Prior to his victory over Danny Jacobs in March, Gennady Golovkin’s fearsome reputation was at an all-time high as Canelo Alvarez bided his time before eventually agreeing to a high-profile meeting.
Golovkin had ram-rodded through every opponent he’d faced for almost a decade until American warrior Jacobs proved the Kazakhstan puncher is human and can potentially be defeated with similar tactics.
Some believe ‘GGG’ may have taken his foot off the gas against Jacobs in a bid to land the Canelo fight, and if you look at all the betting sites, Golovkin is only a slight favourite to win – not his usually unbackable price.
Canelo chose to stave off a tasty check for the Golovkin blockbuster to shrewdly pick up another world title against Liam Smith before signing on for what most saw as a one-way fight against Mexican rival Julio Cesar Chavez Jr.
And so it proved as Canelo won every round of the twelve at the T-Mobile Arena, although did show signs of struggling to drop someone who is naturally the bigger fighter. The only previous evidence to this subject was when Canelo fought Miguel Cotto – a fight that ended in the same vein as Chavez Jr.
As questions are asked about Canelo’s potential force at the higher limit of 160 pounds, similar murmurs can be targeted at Golovkin’s age, and whether the world number one is heading past his prime at 35.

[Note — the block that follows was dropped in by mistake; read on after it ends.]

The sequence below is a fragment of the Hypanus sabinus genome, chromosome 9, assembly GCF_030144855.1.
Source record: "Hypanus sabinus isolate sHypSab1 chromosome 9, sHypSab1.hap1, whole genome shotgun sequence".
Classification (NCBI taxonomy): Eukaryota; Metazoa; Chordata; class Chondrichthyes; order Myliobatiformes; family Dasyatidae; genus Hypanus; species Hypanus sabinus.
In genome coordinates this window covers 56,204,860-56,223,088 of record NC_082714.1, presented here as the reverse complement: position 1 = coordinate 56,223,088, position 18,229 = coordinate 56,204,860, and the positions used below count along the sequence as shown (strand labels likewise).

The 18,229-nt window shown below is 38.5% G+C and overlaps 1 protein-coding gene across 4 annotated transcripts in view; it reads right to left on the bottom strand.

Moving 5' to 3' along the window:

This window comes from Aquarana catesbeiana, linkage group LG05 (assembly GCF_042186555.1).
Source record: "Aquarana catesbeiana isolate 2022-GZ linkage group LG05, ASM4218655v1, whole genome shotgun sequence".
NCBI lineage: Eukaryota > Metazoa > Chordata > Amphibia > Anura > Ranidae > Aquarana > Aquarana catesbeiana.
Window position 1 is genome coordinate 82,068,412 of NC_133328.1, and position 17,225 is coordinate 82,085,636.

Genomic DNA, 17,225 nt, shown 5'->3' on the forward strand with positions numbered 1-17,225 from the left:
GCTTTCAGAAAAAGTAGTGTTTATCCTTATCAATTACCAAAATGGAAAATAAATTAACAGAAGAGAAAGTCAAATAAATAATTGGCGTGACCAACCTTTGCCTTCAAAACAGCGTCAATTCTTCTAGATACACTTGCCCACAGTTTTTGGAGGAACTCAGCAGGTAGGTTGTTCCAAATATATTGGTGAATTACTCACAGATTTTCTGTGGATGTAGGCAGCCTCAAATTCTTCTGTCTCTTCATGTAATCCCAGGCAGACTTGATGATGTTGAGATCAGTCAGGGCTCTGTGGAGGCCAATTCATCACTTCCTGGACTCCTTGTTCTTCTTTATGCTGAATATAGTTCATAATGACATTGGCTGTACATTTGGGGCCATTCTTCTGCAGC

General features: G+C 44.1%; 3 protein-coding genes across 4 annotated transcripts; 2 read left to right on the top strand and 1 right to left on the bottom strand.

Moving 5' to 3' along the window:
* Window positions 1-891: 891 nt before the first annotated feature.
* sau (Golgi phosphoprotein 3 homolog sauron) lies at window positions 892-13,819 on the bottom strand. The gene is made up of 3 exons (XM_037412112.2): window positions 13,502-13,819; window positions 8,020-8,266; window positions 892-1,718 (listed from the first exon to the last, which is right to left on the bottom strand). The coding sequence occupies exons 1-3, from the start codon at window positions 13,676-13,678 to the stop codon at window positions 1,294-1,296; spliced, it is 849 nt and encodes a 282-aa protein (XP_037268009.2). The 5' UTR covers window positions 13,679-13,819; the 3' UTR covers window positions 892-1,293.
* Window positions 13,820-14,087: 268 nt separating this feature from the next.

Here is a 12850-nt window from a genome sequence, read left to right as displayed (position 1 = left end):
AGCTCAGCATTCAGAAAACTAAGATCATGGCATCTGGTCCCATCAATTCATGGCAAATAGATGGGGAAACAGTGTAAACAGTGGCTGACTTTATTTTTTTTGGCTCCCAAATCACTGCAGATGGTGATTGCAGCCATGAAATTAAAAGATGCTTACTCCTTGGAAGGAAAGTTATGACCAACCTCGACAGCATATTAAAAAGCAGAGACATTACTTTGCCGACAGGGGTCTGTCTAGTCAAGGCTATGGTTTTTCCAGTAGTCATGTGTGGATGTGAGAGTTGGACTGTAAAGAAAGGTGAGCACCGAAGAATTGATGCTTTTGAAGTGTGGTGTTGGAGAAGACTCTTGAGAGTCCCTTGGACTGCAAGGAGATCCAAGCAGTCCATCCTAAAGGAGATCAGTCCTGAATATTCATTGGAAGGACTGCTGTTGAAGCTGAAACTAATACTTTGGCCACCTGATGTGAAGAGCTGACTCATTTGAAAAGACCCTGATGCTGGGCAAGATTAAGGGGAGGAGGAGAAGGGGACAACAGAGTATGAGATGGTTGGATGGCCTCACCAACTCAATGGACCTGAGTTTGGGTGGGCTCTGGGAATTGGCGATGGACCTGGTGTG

Prior to Jacobs, his previous two bouts don’t give too much away as Dominic Wade was completely outclassed and welterweight Kell Brook had to move up thirteen pounds in order to meet the divisional requirements.
Both were taken care of without too much fuss by Golovkin who continues his stranglehold on the division’s gold as a four-belt champion.
With the opportunity to win a fourth world crown in his second fight a 160 pounds, Canelo can finally present himself as the pound for pound king for the first time in his career should he be able to put the first blot on Golovkin’s record.
The Golden Boy-K2 promoted event is the current poster-fight for the whole of boxing as fans keep their fingers crossed that the highly-anticipated contest can live up to the hype.
Memories are still fresh from the Floyd Mayweather v Manny Pacquiao debacle in May 2015 when the princely sum of $99.95 was handed over by PPV viewers in exchange for a less-than-satisfying dust-up between the then two best fighters on the planet.